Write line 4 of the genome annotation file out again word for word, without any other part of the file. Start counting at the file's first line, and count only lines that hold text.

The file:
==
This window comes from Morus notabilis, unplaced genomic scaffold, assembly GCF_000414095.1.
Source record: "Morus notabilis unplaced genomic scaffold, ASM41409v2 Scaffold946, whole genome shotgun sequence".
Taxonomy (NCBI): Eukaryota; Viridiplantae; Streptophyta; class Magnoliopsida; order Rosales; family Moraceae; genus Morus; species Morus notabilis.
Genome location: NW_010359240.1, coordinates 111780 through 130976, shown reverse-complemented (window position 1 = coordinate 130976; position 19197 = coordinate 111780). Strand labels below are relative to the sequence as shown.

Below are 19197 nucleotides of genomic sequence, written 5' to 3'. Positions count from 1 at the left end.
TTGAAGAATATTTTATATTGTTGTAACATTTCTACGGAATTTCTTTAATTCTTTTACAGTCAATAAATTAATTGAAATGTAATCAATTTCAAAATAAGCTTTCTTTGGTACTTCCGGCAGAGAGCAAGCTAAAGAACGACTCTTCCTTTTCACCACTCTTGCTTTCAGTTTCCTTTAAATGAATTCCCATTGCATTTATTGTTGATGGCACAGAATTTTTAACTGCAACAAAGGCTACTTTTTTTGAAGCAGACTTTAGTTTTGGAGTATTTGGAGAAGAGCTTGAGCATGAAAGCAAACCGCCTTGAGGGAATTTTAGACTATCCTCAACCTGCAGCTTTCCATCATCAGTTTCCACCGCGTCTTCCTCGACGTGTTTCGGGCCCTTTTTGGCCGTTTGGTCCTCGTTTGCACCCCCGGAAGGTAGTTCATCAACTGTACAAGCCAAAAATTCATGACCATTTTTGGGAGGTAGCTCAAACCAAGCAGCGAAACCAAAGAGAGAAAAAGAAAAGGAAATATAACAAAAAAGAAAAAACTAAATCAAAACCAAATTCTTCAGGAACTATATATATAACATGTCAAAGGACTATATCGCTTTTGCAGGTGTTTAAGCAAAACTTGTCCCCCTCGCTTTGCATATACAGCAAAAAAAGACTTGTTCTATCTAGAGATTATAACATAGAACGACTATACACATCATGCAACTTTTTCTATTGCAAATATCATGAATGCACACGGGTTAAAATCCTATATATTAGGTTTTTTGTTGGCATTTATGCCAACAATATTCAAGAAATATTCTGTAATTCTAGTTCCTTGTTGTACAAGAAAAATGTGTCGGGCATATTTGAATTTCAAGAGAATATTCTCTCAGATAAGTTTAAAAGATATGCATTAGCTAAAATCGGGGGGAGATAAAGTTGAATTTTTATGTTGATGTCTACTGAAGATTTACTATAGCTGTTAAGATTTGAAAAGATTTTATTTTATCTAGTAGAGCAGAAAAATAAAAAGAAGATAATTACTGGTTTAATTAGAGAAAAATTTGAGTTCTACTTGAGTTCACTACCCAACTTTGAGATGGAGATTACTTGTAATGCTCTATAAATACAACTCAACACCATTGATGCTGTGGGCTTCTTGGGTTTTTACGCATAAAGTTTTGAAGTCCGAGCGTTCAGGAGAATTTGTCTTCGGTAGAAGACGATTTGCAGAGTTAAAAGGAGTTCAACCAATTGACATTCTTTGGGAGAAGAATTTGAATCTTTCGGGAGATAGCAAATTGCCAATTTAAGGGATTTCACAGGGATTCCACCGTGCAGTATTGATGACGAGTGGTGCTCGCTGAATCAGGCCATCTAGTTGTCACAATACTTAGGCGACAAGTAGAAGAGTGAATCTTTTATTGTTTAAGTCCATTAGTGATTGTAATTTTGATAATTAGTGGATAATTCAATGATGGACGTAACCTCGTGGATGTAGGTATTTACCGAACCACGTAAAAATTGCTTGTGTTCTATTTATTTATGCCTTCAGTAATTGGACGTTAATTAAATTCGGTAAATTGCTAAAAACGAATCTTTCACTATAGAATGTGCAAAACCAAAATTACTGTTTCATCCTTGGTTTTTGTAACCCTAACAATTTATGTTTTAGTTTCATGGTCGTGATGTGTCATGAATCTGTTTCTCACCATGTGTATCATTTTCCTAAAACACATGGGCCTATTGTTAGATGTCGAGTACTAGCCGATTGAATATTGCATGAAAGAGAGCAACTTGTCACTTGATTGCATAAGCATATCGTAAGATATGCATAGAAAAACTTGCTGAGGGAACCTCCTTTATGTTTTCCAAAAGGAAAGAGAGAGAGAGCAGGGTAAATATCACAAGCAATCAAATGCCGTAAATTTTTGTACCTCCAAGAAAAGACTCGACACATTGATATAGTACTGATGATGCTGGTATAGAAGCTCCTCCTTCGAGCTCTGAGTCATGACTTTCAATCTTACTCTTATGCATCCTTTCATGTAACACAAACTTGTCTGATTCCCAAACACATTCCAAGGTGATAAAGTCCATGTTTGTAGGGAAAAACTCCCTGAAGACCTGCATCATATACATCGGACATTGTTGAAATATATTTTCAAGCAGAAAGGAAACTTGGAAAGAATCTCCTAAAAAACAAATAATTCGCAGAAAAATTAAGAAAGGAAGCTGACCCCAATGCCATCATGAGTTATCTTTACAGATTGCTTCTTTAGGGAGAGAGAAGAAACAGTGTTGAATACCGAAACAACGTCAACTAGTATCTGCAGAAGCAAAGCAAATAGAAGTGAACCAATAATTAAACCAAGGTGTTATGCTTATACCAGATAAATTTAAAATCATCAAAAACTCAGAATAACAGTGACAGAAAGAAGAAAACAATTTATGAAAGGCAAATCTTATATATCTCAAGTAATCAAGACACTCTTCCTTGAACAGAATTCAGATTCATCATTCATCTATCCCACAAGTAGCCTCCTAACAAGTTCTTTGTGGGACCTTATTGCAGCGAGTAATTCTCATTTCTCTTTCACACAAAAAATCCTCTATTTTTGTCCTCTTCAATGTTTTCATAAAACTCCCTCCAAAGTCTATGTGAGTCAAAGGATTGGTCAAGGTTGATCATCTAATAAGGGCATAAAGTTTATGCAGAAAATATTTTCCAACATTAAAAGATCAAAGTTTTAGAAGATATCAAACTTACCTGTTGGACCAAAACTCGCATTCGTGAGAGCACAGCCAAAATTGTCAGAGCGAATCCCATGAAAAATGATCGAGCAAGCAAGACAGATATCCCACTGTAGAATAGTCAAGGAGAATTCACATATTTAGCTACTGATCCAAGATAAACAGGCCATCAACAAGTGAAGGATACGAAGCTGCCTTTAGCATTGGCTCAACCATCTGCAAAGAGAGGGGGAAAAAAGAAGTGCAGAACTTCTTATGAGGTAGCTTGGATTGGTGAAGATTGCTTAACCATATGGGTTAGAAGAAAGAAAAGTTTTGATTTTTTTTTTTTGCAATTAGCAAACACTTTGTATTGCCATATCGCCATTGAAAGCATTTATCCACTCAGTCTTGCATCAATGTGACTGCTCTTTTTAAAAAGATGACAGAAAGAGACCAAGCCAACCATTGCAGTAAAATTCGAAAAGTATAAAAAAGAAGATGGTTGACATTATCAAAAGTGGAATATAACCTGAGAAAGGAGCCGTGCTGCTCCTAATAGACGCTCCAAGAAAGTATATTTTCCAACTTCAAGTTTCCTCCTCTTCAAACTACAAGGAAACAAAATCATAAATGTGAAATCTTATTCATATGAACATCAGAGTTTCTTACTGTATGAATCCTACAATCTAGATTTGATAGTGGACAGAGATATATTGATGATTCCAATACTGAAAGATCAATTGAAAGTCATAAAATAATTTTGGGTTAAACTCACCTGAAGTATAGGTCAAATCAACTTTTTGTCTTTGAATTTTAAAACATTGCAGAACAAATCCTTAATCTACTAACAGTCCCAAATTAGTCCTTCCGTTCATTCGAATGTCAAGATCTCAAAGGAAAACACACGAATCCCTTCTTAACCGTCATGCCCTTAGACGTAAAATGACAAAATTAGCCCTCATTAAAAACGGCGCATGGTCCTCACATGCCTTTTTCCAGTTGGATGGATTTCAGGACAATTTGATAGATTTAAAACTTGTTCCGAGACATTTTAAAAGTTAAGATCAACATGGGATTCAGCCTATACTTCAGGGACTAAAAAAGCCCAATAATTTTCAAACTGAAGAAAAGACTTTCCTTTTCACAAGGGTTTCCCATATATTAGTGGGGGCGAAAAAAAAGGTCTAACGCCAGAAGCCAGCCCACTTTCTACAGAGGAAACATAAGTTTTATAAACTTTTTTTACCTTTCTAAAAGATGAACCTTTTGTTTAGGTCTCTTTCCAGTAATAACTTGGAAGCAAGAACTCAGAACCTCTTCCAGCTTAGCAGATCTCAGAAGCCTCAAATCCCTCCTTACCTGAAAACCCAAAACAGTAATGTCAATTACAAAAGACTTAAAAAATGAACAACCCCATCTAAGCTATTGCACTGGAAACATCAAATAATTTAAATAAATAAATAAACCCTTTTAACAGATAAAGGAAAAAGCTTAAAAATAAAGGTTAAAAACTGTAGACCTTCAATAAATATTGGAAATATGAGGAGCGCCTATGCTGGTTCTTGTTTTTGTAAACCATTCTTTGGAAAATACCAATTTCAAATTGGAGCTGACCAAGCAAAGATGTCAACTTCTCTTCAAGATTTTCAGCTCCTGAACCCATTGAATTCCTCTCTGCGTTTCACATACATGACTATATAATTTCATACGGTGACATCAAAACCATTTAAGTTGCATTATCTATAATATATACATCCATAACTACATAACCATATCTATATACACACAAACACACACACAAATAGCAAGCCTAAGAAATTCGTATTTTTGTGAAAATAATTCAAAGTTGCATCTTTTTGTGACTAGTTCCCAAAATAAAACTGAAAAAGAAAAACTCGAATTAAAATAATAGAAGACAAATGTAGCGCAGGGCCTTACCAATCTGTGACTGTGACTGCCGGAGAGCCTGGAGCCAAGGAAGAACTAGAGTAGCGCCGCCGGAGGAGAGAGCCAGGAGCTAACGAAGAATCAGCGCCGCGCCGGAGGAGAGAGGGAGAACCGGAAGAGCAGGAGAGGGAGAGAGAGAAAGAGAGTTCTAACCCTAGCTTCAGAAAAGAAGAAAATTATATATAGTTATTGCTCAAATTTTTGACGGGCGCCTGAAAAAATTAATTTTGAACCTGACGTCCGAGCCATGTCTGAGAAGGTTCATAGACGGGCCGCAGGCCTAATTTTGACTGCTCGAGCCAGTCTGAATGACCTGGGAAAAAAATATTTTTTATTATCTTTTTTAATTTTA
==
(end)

Genome location: NW_010359240.1, coordinates 111780 through 130976, shown reverse-complemented (window position 1 = coordinate 130976; position 19197 = coordinate 111780). Strand labels below are relative to the sequence as shown.